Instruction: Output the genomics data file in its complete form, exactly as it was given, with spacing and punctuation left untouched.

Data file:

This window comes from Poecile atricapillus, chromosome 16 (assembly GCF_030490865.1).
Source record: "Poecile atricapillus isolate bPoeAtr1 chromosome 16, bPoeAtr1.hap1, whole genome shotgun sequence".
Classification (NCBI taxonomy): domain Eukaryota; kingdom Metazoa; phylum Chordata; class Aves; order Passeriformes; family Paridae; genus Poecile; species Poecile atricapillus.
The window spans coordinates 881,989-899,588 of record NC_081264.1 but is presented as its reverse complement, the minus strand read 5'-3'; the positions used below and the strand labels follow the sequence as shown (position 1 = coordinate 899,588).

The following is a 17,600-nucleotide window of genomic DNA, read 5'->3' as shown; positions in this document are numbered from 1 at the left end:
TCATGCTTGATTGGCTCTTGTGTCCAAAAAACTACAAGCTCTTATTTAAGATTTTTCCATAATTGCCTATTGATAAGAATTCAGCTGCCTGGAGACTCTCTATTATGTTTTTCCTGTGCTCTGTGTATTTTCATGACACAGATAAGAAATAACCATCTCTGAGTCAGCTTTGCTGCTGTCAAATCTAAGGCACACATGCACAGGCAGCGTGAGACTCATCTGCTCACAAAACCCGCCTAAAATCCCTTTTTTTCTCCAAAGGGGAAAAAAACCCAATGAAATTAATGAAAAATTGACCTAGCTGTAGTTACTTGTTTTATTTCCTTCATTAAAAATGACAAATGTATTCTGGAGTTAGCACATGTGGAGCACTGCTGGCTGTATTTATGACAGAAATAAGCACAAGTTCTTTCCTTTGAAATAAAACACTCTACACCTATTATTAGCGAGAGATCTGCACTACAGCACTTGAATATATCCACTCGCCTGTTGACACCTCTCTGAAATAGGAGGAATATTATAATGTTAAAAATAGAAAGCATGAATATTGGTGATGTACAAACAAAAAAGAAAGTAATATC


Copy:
This window comes from Poecile atricapillus, chromosome 16 (assembly GCF_030490865.1).
Source record: "Poecile atricapillus isolate bPoeAtr1 chromosome 16, bPoeAtr1.hap1, whole genome shotgun sequence".
Classification (NCBI taxonomy): domain Eukaryota; kingdom Metazoa; phylum Chordata; class Aves; order Passeriformes; family Paridae; genus Poecile; species Poecile atricapillus.
The window spans coordinates 881,989-899,588 of record NC_081264.1 but is presented as its reverse complement, the minus strand read 5'-3'; the positions used below and the strand labels follow the sequence as shown (position 1 = coordinate 899,588).

The following is a 17,600-nucleotide window of genomic DNA, read 5'->3' as shown; positions in this document are numbered from 1 at the left end:
TCATGCTTGATTGGCTCTTGTGTCCAAAAAACTACAAGCTCTTATTTAAGATTTTTCCATAATTGCCTATTGATAAGAATTCAGCTGCCTGGAGACTCTCTATTATGTTTTTCCTGTGCTCTGTGTATTTTCATGACACAGATAAGAAATAACCATCTCTGAGTCAGCTTTGCTGCTGTCAAATCTAAGGCACACATGCACAGGCAGCGTGAGACTCATCTGCTCACAAAACCCGCCTAAAATCCCTTTTTTTCTCCAAAGGGGAAAAAAACCCAATGAAATTAATGAAAAATTGACCTAGCTGTAGTTACTTGTTTTATTTCCTTCATTAAAAATGACAAATGTATTCTGGAGTTAGCACATGTGGAGCACTGCTGGCTGTATTTATGACAGAAATAAGCACAAGTTCTTTCCTTTGAAATAAAACACTCTACACCTATTATTAGCGAGAGATCTGCACTACAGCACTTGAATATATCCACTCGCCTGTTGACACCTCTCTGAAATAGGAGGAATATTATAATGTTAAAAATAGAAAGCATGAATATTGGTGATGTACAAACAAAAAAGAAAGTAATATC